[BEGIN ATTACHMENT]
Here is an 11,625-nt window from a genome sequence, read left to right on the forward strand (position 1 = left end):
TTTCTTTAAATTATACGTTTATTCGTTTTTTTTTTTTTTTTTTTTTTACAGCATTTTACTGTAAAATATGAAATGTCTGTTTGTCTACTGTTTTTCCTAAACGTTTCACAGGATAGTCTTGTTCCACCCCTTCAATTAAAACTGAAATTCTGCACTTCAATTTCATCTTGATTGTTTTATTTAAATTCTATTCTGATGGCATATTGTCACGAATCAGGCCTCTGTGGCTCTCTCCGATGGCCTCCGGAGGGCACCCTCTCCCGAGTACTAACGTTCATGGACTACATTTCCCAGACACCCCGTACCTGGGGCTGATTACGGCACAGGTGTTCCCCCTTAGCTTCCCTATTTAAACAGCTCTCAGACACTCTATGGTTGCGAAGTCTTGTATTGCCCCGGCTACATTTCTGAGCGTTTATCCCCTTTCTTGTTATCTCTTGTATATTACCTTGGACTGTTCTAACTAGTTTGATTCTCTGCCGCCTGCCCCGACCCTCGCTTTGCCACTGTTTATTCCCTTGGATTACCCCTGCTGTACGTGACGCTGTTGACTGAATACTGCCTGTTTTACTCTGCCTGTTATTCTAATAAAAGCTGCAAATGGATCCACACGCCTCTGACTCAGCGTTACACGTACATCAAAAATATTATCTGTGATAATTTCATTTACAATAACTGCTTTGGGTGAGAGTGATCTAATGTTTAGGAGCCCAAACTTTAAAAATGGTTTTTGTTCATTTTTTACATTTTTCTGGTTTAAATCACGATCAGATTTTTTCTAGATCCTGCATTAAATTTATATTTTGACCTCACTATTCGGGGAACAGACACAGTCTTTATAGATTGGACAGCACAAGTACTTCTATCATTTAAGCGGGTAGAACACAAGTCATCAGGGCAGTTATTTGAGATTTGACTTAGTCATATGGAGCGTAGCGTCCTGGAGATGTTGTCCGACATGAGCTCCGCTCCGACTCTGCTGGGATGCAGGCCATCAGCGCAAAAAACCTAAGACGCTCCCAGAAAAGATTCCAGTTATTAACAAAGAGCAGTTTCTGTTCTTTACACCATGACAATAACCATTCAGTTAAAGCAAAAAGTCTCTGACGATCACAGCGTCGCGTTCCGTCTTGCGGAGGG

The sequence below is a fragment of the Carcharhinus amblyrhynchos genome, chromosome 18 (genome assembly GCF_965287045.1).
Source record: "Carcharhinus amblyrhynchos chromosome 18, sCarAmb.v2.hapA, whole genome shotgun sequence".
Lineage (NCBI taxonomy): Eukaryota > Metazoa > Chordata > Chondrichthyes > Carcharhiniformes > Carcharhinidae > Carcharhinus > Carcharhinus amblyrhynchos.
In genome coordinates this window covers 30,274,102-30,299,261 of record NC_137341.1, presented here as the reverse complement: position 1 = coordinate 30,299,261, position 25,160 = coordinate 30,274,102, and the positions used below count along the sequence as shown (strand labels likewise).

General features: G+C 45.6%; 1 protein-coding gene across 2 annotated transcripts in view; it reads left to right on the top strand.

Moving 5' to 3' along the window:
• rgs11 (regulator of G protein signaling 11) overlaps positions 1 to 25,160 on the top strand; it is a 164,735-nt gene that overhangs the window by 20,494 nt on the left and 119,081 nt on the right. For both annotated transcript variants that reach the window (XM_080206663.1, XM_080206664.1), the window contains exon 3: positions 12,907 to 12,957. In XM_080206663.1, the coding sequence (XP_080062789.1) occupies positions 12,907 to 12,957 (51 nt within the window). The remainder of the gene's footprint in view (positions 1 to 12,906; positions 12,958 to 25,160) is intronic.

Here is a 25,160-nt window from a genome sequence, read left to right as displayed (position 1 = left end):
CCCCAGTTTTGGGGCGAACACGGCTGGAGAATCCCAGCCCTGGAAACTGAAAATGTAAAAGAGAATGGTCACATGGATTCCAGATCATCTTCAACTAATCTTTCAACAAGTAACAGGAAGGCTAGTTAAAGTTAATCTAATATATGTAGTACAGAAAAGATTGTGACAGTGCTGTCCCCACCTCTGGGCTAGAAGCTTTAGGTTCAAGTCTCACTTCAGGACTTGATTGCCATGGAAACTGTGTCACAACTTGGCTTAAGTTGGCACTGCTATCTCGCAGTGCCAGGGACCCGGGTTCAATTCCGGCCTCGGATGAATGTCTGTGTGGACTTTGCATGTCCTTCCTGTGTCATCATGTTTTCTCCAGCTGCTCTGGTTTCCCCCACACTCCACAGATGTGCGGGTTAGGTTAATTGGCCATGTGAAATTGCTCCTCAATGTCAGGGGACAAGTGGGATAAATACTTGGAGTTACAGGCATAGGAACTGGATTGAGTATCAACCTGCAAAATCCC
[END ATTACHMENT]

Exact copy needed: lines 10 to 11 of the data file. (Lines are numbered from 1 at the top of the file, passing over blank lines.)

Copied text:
Here is a 25,160-nt window from a genome sequence, read left to right as displayed (position 1 = left end):
CCCCAGTTTTGGGGCGAACACGGCTGGAGAATCCCAGCCCTGGAAACTGAAAATGTAAAAGAGAATGGTCACATGGATTCCAGATCATCTTCAACTAATCTTTCAACAAGTAACAGGAAGGCTAGTTAAAGTTAATCTAATATATGTAGTACAGAAAAGATTGTGACAGTGCTGTCCCCACCTCTGGGCTAGAAGCTTTAGGTTCAAGTCTCACTTCAGGACTTGATTGCCATGGAAACTGTGTCACAACTTGGCTTAAGTTGGCACTGCTATCTCGCAGTGCCAGGGACCCGGGTTCAATTCCGGCCTCGGATGAATGTCTGTGTGGACTTTGCATGTCCTTCCTGTGTCATCATGTTTTCTCCAGCTGCTCTGGTTTCCCCCACACTCCACAGATGTGCGGGTTAGGTTAATTGGCCATGTGAAATTGCTCCTCAATGTCAGGGGACAAGTGGGATAAATACTTGGAGTTACAGGCATAGGAACTGGATTGAGTATCAACCTGCAAAATCCC